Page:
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Dozens of gun-rights advocates testified in Annapolis on Monday on a bill that would ban 3-D printed and other homemade guns that lack serial numbers, what are sometimes referred to as “ghost guns” because they are harder to trace.

Maryland’s General Assembly steamed past the halfway point in its 90-day session last week and things are starting to get serious in Annapolis. This week, one committee takes up Maryland’s own version of the Affordable Care Act.

Others will take up bills to tighten some gun control laws and ease others, changes to Maryland’s medical marijuana program, bills to expand voter registration, an effort to get Exelon to help pay for cleaning up when that mess that’s behind the Conowingo Dam comes pouring through the flood gates.

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State lawmakers are set to consider Friday whether Johns Hopkins University should establish its own private police department, an effort that has been met with resistance from university faculty, staff, students, alumni and neighbors.

Rachel Baye

The way Maryland regulates the alcohol, tobacco and petroleum industries is at the center of a political fight between state legislators and Comptroller Peter Franchot.

It’s alcohol week in the Maryland General Assembly, with legislative committees taking up local liquor license bills for jurisdictions throughout the state as well as the bill that has led to early fireworks in this session. It would strip the State Comptroller of regulatory control over alcoholic beverages.

Also on the agenda are bills on workplace harassment, gun control, same day voter registration and a prohibition on smoking marijuana while driving.

Rachel Baye

Audio to be added.

A long-awaited report by the Commission on Innovation and Excellence in Education — better known as the Kirwan Commission — recommends full-day preschool for all low-income 3 and 4-year-olds, higher academic standards, more training for teachers and raising teacher pay. And it proposes creating an “independent oversight board” to ensure that the new policies, once they are approved, are properly implemented.

The report, released Thursday, recommends rolling out the changes over the next decade.

Rachel Baye

Irma Pretsfelder was born in 1926 in a small village in Germany. She was 11 years old in November 1938, when the synagogue where she went to school was burned, during what is known as Kristallnacht.

“The next morning, policemen came and said to my father, ‘I have to take you into custody,’” she told the state Senate Education, Health and Environmental Affairs Committee Wednesday afternoon. “‘But why are you taking me? What have I done?’ He said, ‘I have to obey orders. I have to take you to the next town.’”

The battle over school starting and ending dates continues this week in Annapolis as the state Senate is set to vote on a bill allowing local school boards to set their own dates and House of Delegates committees are to hold hearings on similar bills. Also on the agenda in the Maryland General Assembly are bills to reinstate Maryland’s death penalty, squash Governor Larry Hogan’s plan for a new Redskins stadium in Prince George’s County and prohibit local school boards from spending money to arm teachers and more. Here is a partial list of committee hearings and other items of interest in Annapolis for Feb. 11-15.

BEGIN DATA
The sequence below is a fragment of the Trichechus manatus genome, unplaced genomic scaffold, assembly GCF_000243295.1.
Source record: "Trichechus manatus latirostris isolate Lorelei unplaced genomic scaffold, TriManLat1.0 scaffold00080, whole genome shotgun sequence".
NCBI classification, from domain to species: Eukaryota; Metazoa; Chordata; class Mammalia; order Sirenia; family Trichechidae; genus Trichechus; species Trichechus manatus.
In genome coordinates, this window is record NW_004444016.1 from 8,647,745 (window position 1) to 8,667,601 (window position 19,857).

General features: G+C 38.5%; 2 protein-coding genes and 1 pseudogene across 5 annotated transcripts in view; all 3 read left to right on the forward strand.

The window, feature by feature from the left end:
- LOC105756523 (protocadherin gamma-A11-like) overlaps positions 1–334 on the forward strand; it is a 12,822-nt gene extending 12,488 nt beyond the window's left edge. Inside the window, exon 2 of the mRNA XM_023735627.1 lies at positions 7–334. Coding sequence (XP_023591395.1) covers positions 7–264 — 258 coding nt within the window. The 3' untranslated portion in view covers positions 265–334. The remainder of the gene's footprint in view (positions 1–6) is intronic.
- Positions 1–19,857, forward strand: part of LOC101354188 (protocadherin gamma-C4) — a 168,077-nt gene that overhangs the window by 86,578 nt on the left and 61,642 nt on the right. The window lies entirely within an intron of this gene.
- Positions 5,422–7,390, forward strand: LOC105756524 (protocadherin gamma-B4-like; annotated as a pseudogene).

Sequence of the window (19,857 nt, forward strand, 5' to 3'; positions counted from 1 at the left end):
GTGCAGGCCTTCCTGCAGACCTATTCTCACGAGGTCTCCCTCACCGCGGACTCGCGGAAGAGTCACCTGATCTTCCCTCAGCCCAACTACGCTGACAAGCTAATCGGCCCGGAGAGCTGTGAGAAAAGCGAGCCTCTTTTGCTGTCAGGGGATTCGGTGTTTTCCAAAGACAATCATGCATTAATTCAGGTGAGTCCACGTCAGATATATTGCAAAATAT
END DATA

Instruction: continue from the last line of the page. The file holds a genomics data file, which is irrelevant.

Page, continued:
Rachel Baye

A state House committee is considering a bill gradually raising Maryland’s minimum wage to $15 an hour in the next five years. Local leaders, business owners and labor union representatives came to express their support for the bill.

Rachel Baye

Maryland elected officials are fighting over who should decide academic calendars for public schools.

Gov. Larry Hogan in 2016 signed an executive order requiring schools to start after Labor Day and end by June 15. He is now trying to write that change into the state code, while the Senate gave initial approval on Thursday to a bill reversing Hogan’s order.

Rachel Baye

For a second year, Gov. Larry Hogan has proposed the creation of an inspector general within the state Department of Education to investigate reports of fraud and abuse in public schools.

At a hearing before a Senate committee Wednesday, Democratic committee members questioned whether the move would accomplish anything.

On the docket for this week in the Maryland General Assembly: bills about increasing the number of early voting centers, expanding food stamp eligibility, penalties for online harassment of minors, raising the minimum wage, and more. Here's a partial listing of committee hearings and other items of interest for Feb. 4--8, 2019.

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In the first State of the State address after winning reelection, Gov. Larry Hogan highlighted several of his priorities for the legislative session, including tax cuts and tougher sentences for violent crimes. His agenda was met with both praise and criticism from both sides of the political aisle.

Rachel Baye

Gov. Larry Hogan is expected to deliver his annual State of the State address on Wednesday, highlighting some of his priorities for the General Assembly’s current legislative session. On Tuesday, Democratic leaders in the legislature announced their major priorities.

Rachel Baye

Now that the federal government has reopened, state lawmakers have turned their attention toward protecting Maryland residents from the economic effects of the next shutdown, and they warn that the next shutdown could be just around the corner.

The state’s Joint Committee on Federal Relations met Monday to consider the various impacts of any federal shutdown — the 35-day one that just passed, or the one that could come when the current federal funding agreement expires in three weeks.